Noninvasive assessment of liver fibrosis by measurement of stiffness in patients with nonalcoholic fatty liver disease (NAFLD)

2008 Digestive & Liver Disease 40, 5 (371-378)

BACKGROUND: Liver fibrosis is the main predictor of the progression of nonalcoholic fatty liver disease. Transient elastography (FibroScan), which measures liver stiffness, is a novel, noninvasive method to assess liver fibrosis. AIM: We investigated the usefulness of liver stiffness measurement in the evaluation of liver fibrosis in nonalcoholic fatty liver disease patients. STUDY POPULATION: A total of 97 nonalcoholic fatty liver disease patients. METHODS: Transient elastography was performed for liver stiffness measurement in 97 nonalcoholic fatty liver disease patients. And the relationship between histological parameters and liver stiffness measurement was studied by multivariate analysis. Moreover, we investigated the relationship between liver stiffness measurement and the serum levels of hyaluronic acid and type IV collagen 7s domain. RESULTS: The liver stiffness was well correlated with the stage of liver fibrosis (Kruskal-Wallis test p < 0.0001). The areas under the receiver-operating characteristic curves were 0.927 for > or = F1, 0.865 for > or = F2, 0.904 for > or = F3, 0.991 for > or = F4. Only fibrosis stage was correlated significantly with liver stiffness measurement by multiple regression analysis. Liver stiffness was also strongly correlated with the serum levels of type IV collagen 7s domain (r = 0.525, p < 0.0001) and hyaluronic acid (r = 0.457, p < 0.0001). CONCLUSIONS: Our results show a significant correlation between liver stiffness measurement and fibrosis stage in nonalcoholic fatty liver disease patients, as confirmed by the results of liver biopsy, which remains the gold standard for evaluation of the severity of liver fibrosis in patients with nonalcoholic steatohepatitis.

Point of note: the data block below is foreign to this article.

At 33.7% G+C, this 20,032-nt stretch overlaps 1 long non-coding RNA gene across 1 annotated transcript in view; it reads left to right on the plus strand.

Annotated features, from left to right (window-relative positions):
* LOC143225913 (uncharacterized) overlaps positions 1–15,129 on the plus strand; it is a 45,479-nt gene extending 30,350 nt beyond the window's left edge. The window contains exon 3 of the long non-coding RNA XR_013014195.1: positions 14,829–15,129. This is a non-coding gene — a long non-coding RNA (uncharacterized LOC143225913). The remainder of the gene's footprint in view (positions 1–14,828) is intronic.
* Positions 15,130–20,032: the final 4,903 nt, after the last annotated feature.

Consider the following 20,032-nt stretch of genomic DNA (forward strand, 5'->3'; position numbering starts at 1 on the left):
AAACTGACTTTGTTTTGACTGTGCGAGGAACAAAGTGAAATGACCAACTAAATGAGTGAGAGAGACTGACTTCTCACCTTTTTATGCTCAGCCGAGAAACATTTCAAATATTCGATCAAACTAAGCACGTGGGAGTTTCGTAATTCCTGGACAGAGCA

Pubmed : 18083083